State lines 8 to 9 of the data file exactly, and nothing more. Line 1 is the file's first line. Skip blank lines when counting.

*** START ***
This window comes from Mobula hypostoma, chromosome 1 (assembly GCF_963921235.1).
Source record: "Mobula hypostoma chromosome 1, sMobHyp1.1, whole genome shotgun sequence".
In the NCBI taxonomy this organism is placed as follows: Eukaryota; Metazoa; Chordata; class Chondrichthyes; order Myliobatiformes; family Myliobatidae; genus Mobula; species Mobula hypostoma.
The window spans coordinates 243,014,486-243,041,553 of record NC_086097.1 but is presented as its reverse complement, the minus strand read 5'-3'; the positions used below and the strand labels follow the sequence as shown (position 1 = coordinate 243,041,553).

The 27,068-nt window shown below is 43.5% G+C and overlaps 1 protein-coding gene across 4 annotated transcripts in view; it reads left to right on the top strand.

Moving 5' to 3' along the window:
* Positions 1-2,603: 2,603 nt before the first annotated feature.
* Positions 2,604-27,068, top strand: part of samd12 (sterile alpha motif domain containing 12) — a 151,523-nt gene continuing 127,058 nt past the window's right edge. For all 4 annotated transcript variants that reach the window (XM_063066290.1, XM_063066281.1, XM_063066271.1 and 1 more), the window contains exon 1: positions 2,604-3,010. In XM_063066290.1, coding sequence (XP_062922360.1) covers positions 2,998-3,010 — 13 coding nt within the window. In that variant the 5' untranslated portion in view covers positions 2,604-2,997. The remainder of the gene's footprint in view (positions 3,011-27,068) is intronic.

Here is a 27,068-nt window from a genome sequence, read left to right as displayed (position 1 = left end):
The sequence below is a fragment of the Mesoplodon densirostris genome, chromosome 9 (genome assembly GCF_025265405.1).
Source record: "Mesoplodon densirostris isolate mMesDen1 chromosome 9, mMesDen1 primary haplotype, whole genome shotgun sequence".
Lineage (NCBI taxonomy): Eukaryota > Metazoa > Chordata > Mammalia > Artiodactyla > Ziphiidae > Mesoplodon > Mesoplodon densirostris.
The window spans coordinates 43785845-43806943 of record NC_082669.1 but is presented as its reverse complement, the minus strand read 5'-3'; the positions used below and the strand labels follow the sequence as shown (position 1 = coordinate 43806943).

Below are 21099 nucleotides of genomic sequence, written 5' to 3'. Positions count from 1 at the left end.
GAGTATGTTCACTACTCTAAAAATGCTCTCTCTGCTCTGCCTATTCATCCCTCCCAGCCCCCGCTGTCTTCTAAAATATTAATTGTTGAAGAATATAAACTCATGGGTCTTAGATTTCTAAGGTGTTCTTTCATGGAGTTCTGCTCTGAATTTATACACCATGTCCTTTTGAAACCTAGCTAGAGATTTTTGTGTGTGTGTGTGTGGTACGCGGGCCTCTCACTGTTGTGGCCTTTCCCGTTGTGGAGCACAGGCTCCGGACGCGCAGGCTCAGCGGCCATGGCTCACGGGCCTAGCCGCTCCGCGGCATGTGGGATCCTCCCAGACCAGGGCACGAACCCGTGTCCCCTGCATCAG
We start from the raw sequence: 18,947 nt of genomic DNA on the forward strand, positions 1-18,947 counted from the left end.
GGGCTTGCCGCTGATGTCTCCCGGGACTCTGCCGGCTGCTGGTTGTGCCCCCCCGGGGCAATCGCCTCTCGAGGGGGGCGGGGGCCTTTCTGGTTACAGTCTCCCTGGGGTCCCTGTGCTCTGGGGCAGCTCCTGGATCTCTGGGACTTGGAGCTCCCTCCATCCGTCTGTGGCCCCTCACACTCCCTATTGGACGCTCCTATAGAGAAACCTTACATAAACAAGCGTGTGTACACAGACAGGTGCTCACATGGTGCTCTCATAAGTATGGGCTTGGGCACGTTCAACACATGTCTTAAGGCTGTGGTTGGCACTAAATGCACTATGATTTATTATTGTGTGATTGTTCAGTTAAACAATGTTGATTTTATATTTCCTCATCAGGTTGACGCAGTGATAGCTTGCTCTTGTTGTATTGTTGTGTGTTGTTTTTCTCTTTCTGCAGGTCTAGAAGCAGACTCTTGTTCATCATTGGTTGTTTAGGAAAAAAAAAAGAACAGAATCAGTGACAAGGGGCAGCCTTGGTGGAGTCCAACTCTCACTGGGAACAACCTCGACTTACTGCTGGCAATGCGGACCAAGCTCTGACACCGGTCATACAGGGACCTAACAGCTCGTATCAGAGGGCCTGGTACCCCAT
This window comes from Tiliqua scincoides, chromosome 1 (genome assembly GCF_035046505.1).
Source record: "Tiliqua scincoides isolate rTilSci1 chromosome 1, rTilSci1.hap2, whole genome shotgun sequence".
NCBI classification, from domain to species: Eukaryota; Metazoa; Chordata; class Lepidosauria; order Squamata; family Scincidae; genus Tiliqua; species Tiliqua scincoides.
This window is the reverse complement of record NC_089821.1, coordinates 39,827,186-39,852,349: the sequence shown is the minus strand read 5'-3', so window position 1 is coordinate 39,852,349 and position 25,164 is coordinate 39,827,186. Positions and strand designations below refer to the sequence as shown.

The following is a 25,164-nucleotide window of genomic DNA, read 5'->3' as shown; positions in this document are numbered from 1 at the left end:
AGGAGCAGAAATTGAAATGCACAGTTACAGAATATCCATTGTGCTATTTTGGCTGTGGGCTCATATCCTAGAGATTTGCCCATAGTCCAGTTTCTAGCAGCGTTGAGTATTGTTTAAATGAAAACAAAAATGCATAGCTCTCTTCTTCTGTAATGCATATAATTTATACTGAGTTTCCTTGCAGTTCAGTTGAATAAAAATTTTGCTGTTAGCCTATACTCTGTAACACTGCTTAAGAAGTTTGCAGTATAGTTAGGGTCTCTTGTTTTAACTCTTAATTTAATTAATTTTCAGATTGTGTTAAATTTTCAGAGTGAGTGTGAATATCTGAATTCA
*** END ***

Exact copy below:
* Positions 2,604-27,068, top strand: part of samd12 (sterile alpha motif domain containing 12) — a 151,523-nt gene continuing 127,058 nt past the window's right edge. For all 4 annotated transcript variants that reach the window (XM_063066290.1, XM_063066281.1, XM_063066271.1 and 1 more), the window contains exon 1: positions 2,604-3,010. In XM_063066290.1, coding sequence (XP_062922360.1) covers positions 2,998-3,010 — 13 coding nt within the window. In that variant the 5' untranslated portion in view covers positions 2,604-2,997. The remainder of the gene's footprint in view (positions 3,011-27,068) is intronic.

Here is a 27,068-nt window from a genome sequence, read left to right as displayed (position 1 = left end):